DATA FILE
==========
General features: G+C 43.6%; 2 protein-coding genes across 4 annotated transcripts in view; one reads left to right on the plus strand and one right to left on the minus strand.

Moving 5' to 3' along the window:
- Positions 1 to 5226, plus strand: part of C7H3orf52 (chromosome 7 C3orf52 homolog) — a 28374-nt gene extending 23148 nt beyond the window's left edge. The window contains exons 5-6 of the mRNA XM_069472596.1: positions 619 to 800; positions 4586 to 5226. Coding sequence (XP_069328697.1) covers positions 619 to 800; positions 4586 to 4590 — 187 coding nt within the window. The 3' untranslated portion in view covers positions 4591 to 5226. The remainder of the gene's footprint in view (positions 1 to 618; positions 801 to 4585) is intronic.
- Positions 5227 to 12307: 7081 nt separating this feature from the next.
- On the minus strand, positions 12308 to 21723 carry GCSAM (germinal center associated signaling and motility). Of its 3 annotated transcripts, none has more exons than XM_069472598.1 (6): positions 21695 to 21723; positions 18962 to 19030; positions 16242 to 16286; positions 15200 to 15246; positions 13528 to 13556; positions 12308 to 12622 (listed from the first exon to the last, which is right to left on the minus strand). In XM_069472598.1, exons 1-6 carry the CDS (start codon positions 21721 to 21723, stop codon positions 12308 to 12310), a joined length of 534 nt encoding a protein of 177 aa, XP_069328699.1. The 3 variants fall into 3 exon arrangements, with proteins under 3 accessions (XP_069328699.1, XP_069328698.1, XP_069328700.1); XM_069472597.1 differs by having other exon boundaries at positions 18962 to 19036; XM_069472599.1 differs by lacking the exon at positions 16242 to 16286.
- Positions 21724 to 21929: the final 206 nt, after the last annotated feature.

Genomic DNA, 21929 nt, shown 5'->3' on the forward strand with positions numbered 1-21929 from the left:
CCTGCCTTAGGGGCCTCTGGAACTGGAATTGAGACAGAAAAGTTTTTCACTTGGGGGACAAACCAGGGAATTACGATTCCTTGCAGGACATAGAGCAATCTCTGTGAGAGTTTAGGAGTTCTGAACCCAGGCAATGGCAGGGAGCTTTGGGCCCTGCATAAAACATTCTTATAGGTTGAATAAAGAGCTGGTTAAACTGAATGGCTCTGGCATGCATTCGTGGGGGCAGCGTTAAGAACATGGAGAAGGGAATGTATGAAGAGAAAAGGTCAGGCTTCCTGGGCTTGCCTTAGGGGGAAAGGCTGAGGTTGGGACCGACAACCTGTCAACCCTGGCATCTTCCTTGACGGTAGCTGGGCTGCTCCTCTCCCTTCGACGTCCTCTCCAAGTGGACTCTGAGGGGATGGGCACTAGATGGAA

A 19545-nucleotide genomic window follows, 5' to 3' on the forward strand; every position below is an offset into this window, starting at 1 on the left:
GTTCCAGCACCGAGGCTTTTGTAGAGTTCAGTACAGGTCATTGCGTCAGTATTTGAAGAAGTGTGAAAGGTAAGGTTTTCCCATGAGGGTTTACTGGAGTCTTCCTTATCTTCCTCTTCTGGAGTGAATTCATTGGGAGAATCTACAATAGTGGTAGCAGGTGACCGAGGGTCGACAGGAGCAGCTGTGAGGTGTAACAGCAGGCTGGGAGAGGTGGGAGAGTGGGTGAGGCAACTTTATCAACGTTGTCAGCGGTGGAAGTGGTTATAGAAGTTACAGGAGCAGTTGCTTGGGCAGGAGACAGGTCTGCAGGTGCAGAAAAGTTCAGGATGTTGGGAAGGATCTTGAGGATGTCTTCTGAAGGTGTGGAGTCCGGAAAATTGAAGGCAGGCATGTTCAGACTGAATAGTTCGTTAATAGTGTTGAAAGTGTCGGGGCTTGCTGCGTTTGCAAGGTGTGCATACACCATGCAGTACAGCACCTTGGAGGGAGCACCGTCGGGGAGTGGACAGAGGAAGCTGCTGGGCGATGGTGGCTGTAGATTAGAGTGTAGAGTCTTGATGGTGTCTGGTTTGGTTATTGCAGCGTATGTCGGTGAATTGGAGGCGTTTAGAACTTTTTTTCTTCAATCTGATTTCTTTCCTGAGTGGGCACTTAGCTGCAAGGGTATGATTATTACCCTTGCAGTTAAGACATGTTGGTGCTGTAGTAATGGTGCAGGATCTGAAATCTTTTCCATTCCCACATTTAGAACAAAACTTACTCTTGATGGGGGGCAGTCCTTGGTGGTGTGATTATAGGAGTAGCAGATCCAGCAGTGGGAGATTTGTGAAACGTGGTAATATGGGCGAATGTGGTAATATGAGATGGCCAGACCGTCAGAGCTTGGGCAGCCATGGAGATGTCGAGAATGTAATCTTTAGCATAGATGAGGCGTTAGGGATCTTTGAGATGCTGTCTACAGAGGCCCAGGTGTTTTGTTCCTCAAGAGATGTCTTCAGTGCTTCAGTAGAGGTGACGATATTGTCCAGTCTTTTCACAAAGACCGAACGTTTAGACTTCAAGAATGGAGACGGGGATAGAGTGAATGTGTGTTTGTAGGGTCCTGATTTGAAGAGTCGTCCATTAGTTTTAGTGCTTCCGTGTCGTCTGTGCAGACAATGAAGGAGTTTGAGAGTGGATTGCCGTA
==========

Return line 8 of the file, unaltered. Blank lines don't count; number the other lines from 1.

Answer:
CCTGCCTTAGGGGCCTCTGGAACTGGAATTGAGACAGAAAAGTTTTTCACTTGGGGGACAAACCAGGGAATTACGATTCCTTGCAGGACATAGAGCAATCTCTGTGAGAGTTTAGGAGTTCTGAACCCAGGCAATGGCAGGGAGCTTTGGGCCCTGCATAAAACATTCTTATAGGTTGAATAAAGAGCTGGTTAAACTGAATGGCTCTGGCATGCATTCGTGGGGGCAGCGTTAAGAACATGGAGAAGGGAATGTATGAAGAGAAAAGGTCAGGCTTCCTGGGCTTGCCTTAGGGGGAAAGGCTGAGGTTGGGACCGACAACCTGTCAACCCTGGCATCTTCCTTGACGGTAGCTGGGCTGCTCCTCTCCCTTCGACGTCCTCTCCAAGTGGACTCTGAGGGGATGGGCACTAGATGGAA